2. Start learning about systems – how they function in health and unhealth. Read Friedman’s Generation to Generation or Richardson’s Creating a Healthier Church or Steinke’s How Your Church Family Works. Understand how your own family-of-origin story plays out in your current system.
  3. Learn more about narcissism. Become curious about your own. Follow this track and learn about narcissistic systems, about psychological abuse, about gaslighting.
  4. Seek out the resources at NetGrace, become Grace Certified, and follow and read people like Diane Langberg. Lindsey/Justin Holcomb, and Wade Mullen.
  5. Engage in 360 review processes in your church, org, networks. Invite consultants in to advise and assess the health of your church or org.

That’s just a modest start. Keep exploring, but don’t ignore the hard work of personal change and honest engagement with the systems in which you participate. Become stewards of the healthy dying – in yourself, in your church, in your org’s – so that we may become witnesses of something beautiful and new.

 

no kingdom without a cross

There is no rescue without suffering, no transformation without a wilderness, no kingdom without a cross.

This difficult message, more often than not, is rejected by Christians, not by skeptics.  Skeptics, in fact, are strangely attracted to the Jesus of the Bible, not the Jesus draped in the American flag or the Jesus whose message apparently sells self-help, victorious-Christian-life books.  No, skeptics are suspicious of this Jesus, and rightly so.  Rather, it is us – Christians – who are more apt to embrace a kingdom without a cross.

Somehow, we’ve come to believe that since Jesus ventured into the wilderness and suffered, even to the point of death, that we don’t have to.  Many of us live with a sense of entitlement – religious entitlement (if I live by faith, my life should be successful), economic entitlement (want to offend someone? – tell them their taxes are being raised!), political entitlement (supposing the world is going to hell in a handbasket if supposed ‘Christian’ policies on the left or right are not embraced), social entitlement (our desperately codependent need to be connected all the time), and psychological entitlement (my parents shouldn’t have failed me).

I saw so much of this on display over the past week during the healthcare debate, which seemed to draw out every angry, embittered, idealistic emotion our culture corporately carries.  On the one side, evangelical friends were outraged that they’d be forced to be inconvenienced (taxed!) for the sake of others, or at least this was my take.  On the other, those on left seemed, once again, convinced that real community and care could be somehow mandated by law.  I struggled to see the Gospel in any of it, in the sense that I didn’t see an honest wrestling with what it looks like, as a society, to come together wisely to care for the least of these – bringing in the kingdom through the cross of personal suffering and inconvenience for the sake of the other.  Let me assure you – sprinkling a little Jesus on Ayn Rand or Karl Marx does not make for a cruciform kingdom…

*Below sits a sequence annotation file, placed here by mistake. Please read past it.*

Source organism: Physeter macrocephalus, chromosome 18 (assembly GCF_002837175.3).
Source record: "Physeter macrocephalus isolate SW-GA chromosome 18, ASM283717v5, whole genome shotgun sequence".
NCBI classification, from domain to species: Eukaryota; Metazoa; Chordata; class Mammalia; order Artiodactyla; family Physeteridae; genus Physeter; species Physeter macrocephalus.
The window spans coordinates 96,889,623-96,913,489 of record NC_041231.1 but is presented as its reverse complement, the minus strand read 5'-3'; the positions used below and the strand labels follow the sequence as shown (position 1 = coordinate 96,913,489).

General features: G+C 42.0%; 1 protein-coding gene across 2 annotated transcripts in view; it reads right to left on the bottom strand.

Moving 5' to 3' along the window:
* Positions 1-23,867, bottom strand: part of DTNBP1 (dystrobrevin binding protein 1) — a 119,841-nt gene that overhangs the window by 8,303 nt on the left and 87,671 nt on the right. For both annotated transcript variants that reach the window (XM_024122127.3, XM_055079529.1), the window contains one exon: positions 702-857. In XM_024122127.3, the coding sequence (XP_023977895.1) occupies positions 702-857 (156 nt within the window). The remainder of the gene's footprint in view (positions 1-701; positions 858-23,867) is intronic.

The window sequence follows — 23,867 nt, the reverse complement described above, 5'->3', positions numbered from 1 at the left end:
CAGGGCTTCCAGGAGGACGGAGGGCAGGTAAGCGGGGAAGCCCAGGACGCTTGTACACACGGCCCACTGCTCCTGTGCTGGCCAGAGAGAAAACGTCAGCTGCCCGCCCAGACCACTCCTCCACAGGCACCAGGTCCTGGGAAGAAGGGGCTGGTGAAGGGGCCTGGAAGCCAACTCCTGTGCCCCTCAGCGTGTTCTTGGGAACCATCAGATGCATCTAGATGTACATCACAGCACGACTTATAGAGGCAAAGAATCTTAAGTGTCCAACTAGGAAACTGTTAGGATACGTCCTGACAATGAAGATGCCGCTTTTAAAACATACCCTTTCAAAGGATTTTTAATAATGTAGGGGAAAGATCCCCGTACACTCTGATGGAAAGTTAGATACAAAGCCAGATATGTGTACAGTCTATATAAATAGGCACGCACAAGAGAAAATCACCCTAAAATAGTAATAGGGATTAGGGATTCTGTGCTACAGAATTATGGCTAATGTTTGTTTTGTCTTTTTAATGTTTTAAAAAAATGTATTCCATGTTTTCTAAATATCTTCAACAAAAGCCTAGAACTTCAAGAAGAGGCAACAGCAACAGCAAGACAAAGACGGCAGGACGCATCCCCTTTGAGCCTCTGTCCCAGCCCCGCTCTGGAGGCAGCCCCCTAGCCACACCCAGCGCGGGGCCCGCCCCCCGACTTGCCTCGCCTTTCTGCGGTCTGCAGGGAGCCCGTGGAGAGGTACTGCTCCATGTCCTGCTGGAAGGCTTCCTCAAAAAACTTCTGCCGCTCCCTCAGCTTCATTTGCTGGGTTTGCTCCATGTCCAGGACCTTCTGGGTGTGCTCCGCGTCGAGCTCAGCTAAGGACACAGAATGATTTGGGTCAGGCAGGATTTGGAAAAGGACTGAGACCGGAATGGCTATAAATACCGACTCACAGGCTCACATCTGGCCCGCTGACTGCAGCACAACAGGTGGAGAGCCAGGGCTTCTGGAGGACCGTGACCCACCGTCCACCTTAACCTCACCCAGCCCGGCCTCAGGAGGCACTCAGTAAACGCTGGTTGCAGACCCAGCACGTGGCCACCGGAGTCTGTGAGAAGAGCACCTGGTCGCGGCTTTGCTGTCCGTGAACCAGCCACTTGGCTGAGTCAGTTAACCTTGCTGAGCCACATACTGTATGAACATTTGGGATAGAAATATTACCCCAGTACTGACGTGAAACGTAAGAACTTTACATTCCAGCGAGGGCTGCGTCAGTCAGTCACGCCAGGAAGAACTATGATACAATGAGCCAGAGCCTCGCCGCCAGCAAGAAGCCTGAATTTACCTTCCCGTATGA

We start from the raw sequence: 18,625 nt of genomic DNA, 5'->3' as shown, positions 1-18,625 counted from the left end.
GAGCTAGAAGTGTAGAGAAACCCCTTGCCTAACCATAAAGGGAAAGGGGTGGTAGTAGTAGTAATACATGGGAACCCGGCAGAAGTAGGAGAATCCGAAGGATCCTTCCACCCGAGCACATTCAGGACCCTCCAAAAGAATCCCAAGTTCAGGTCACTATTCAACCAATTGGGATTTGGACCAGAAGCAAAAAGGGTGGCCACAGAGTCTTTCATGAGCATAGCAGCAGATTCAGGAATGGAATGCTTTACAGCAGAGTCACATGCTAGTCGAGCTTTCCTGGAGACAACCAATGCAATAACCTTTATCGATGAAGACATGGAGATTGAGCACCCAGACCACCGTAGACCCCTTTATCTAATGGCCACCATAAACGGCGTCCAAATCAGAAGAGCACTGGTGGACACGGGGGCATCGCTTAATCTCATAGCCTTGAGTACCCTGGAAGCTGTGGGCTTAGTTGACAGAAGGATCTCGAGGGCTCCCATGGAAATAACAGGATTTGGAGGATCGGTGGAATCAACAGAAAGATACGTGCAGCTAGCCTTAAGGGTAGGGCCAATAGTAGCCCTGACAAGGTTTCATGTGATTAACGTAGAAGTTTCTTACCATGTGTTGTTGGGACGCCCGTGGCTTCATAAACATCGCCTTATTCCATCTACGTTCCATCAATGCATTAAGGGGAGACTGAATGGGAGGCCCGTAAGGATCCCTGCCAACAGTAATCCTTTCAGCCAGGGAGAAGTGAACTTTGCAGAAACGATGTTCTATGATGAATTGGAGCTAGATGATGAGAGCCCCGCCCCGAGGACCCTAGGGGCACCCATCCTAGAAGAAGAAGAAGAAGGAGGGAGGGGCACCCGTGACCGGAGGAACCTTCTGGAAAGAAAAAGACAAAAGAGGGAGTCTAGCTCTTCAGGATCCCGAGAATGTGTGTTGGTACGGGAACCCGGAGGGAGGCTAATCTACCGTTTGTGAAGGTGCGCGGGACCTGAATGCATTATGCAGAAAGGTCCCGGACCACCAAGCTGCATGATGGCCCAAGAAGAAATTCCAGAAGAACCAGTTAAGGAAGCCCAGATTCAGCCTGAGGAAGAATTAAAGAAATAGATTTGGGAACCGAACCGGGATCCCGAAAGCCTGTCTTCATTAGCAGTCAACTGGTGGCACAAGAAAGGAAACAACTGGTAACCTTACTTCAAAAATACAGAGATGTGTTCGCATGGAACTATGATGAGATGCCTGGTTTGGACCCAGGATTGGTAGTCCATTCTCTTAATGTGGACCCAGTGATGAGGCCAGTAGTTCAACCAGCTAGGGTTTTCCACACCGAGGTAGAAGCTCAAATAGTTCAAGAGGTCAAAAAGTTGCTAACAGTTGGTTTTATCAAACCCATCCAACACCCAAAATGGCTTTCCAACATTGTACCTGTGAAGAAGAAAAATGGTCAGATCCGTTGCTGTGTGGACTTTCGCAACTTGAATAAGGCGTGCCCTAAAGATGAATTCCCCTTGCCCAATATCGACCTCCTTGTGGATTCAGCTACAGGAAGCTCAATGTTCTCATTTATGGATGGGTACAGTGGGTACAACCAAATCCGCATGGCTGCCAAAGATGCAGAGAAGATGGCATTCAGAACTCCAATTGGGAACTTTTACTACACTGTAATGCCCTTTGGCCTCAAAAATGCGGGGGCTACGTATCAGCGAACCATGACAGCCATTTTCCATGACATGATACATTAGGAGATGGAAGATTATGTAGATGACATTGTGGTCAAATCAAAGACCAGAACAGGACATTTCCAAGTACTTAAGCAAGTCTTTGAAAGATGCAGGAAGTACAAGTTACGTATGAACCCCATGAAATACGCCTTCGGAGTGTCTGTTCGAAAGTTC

…which leads me to wonder – will we, Christians, need to suffer more to see that becoming followers of Jesus requires crucifixion?  Our confidence in changing and transforming the world politically – whether you’re on the left or the right – is false security.  It is an idol that will break in a thousand pieces.  And I say this no matter the method.  I tell my clients – those who think psychology will make it all better – that good psychology only leads you more deeply into the wilderness in order to meet God.  The idol of optimistic self-help will also explode.  Moreover, the confidence in the all-powerful, all-knowing Market may be our biggest idol.  Thomas Hobbes warned John Locke that the humanistic belief in well-intentioned, altruistic people was nonsense, and would come back to bite us.  His prophecy was too true.  What the market has produced is wealth for some, to be sure…and many cultural goods.  But it has also produced a thriving porn industry which degrades young women, the idolization of image, obsession with people’s tragic lives on reality television, the false belief in the 2000s that middle-class families could actually afford 2000 sq foot homes, psychological dependence on each new technology, the collective narcissistic false self of the American, a growing psychological sense that we deserve more and more, the militarization and economization of ‘security’, the church as “small business” in competition with others, the professionalization of the clergy, and the marginalization of those who don’t fit the collective narcissistic image of success.